Since its independence, the Pakistan Army’s generals have disturbed the democratic system of the country various times in the name setting the country on the right path. Awam always looks towards a change every time they get fed up of rulers and that gives a chance to a new messiah.
First such messiah was General Ayub Khan, Pakistan’s first military dictator from 1958 until his forced resignation on 1969. After the death of Liaqat Ali Khan in 1951, the country was engulfed in political turmoil that further destabilized it. In 1958, retired Major General and President Iskander Mirza took over the country and declared first martial law on October 7, 1958. President Mirza personally appointed his close associate General Ayub Khan as the Commander-in-Chief of Pakistan Army. This closeness would later turn into a rift and
General Ayub Khan’s downfall was his policies of concentrating political power in his own hands, his rule over the press and media, imposing state of emergency in the country, and his interference in religion. Demonstrations and agitation swept the whole country and law and order got out of hand as well. He was also despised by East Pakistanis and as the public resentment against the Ayub’s regime touched a boiling point which forced him hand over charge to his loyal officer, General Yahya Khan.
The second Messiah came in shape of General Yahya Khan who brought with him the second martial law. But he too was responsible for further increasing the rift between east and west Pakistan. Yahya Khan ordered a crack down to restore the writ of the government after the elections of 1970 and thus started Operation Searchlight began on 25 March 1971 which later took the shape of Indo-Pakistan war of 1971. General Yahya is often “credited” with being the personal responsible for Bangladesh Liberation War within Pakistan the scars of which can still be felt till this date.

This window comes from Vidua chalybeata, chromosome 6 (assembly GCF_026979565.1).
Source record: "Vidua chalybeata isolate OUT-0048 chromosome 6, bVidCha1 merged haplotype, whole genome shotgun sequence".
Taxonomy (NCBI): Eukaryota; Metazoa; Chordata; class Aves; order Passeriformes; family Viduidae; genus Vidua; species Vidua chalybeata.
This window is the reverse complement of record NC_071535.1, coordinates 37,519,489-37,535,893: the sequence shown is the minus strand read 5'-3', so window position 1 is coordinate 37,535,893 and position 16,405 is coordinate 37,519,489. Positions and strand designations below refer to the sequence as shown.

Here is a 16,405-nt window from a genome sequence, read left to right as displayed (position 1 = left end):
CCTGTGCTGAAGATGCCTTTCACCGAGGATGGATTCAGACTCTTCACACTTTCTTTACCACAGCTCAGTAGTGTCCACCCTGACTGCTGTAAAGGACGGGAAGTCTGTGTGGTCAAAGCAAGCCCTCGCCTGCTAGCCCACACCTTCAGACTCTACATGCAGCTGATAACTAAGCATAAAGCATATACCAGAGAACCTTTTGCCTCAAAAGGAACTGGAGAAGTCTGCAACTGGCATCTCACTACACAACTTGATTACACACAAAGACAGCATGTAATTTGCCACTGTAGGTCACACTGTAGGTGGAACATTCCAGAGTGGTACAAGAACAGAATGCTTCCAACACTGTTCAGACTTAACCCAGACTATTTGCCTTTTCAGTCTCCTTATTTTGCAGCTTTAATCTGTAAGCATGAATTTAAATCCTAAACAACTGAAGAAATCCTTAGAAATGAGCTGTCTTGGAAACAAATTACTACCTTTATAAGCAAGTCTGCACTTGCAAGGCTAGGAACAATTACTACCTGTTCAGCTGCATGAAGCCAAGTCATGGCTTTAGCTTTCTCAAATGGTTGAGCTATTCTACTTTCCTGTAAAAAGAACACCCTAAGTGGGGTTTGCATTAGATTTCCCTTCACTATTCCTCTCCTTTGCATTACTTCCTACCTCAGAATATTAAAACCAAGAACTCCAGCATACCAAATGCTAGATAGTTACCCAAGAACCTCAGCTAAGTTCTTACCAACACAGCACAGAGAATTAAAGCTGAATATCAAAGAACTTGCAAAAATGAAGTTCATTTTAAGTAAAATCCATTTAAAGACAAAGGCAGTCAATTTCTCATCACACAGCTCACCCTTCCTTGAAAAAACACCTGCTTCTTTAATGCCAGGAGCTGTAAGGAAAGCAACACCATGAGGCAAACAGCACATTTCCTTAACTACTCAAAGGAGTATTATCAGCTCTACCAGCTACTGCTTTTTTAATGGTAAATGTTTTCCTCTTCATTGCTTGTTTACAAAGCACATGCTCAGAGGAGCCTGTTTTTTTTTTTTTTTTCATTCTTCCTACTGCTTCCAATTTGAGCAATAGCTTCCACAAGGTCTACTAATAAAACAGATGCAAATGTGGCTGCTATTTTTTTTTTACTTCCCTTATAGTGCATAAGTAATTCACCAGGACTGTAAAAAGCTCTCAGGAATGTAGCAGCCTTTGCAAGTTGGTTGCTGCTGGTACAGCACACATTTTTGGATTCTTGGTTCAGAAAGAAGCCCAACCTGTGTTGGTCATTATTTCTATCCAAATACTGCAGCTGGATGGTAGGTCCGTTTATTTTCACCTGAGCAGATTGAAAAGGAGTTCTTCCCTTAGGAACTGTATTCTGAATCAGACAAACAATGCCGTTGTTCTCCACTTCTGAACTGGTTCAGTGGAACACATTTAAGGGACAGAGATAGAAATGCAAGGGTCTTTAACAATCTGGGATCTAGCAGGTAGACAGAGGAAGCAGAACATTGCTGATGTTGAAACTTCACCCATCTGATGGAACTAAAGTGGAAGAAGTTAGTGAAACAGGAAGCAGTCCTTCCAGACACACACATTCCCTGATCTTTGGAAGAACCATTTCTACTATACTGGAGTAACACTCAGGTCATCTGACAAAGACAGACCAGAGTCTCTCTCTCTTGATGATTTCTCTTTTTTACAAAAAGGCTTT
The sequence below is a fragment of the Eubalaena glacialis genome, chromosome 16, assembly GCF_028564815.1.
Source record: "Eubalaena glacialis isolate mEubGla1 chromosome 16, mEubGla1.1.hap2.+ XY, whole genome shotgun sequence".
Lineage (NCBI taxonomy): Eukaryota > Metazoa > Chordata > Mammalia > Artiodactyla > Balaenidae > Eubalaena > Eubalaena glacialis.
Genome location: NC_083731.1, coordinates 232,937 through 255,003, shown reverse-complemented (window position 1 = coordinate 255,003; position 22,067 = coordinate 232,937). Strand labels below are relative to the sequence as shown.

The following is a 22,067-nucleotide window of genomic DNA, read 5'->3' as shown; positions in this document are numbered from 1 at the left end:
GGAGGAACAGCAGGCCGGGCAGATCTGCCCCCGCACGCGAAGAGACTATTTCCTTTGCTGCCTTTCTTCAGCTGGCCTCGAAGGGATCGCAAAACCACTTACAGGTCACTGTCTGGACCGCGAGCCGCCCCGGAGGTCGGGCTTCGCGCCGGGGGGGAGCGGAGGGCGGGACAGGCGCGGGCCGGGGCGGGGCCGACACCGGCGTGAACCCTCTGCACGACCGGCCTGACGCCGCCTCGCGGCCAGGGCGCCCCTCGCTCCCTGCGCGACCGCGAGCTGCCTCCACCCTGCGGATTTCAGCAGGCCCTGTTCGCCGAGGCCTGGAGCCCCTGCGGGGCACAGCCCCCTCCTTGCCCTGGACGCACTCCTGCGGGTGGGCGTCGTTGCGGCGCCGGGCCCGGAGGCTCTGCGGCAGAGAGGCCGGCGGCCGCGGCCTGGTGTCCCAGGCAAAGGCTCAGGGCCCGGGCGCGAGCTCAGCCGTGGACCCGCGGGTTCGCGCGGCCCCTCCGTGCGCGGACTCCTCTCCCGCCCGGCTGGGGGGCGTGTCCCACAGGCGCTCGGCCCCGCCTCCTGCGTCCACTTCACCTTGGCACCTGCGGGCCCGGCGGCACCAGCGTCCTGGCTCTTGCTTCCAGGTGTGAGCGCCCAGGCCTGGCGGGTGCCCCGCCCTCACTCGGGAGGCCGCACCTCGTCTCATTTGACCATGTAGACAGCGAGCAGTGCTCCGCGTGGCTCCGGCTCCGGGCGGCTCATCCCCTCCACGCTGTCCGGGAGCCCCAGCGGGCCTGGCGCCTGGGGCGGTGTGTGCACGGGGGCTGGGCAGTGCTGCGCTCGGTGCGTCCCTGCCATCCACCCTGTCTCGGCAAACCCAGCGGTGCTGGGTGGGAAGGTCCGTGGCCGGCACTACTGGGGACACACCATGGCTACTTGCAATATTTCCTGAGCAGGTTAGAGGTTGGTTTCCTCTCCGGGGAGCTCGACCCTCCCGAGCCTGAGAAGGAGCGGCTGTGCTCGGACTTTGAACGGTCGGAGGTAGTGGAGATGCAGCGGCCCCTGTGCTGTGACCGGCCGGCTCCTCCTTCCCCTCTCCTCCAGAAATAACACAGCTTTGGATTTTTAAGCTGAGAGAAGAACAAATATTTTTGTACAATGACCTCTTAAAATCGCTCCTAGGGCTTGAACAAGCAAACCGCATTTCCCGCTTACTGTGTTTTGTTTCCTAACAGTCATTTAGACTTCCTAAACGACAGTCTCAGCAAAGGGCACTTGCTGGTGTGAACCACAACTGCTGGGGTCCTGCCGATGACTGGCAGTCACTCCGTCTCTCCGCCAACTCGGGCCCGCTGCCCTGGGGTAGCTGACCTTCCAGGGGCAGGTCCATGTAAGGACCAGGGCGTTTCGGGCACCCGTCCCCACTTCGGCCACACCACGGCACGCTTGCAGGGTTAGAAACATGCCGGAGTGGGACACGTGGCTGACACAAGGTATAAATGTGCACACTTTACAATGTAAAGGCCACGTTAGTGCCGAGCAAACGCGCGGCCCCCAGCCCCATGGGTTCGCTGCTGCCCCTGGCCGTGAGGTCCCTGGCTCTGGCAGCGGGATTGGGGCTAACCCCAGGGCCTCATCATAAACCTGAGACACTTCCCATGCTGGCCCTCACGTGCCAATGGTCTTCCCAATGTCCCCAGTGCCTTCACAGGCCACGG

The dust had not settled from this tumultuous scenario when we saw yet another dictator rise to power. General Zia-ul-Haq was the third military dictator of Pakistan. Zulfiqar Ali Bhutto’s reign was under increasing scrutiny by political opposition and people plus there were rumors fraud in voting ballot. This gave way to allegations and demonstrations by PNA, the allied opposition against Bhutto’s government. This because the reason for Gen Zia’s coup on 5th July 1977. The then Chief of Army Staff General Zia-ul-Haq appointed himself Chief Martial Law Administrator in 1978. General Zia’s legacy speaks volumes. He gave us proxy wars against the USSR using the Mujahideen, a form of fighting that still haunts us till this date. He also further Islamized the country and his interpretation of Islam further contributed to the rise of fundamentalism, obscurantism and retrogression. It is no surprise that since this death in 1988, Pakistani laws have taken a turn for the worse.
Finally comes the turn of the fourth military dictator of Pakistan, General Pervaiz Musharraf most famous for his coup of 1999. It took Pakistan’s military just 17 hours to overthrow the government of Prime Minister Nawaz Sharif and at 0250 on Wednesday morning, Gen Musharraf addressed the nation in a pre-recorded message, bringing the Sharif era to a close. There were no organised protests within the country to the coup and in fact, Musharraf was welcomed with open arms.
By 2007 it had become that people had had too much Musharraf. He was surrounded by controversies involving the using too much excessive force for Lal Masjib incident, his stance on war on terror but the thing that became his downfall was his orders for suspension of the famous CJ Iftikhar Hussain. He was also widely criticized in public and political circles and hence he officially resigned on 18th Aug 2008 bringing an end to his reign.
And now we see Tahir-ul-Qadri, a self declared religious cleric singing to the same tunes again. With Musharraf’s aide on his side for his long March, and having clearly stated in the past that Army needs to be present during elections, he too has the same message that the past four dictators had; that democracy does not matter. Should we stand for it? Let us not forget that democracy forces both voters and leaders to be more mature, because they have to value the system more than any particular result. Every few years we look towards the sky searching for an answer. Maybe the answer is right in front of us. And no, it is not Tahir-ul-Qadri.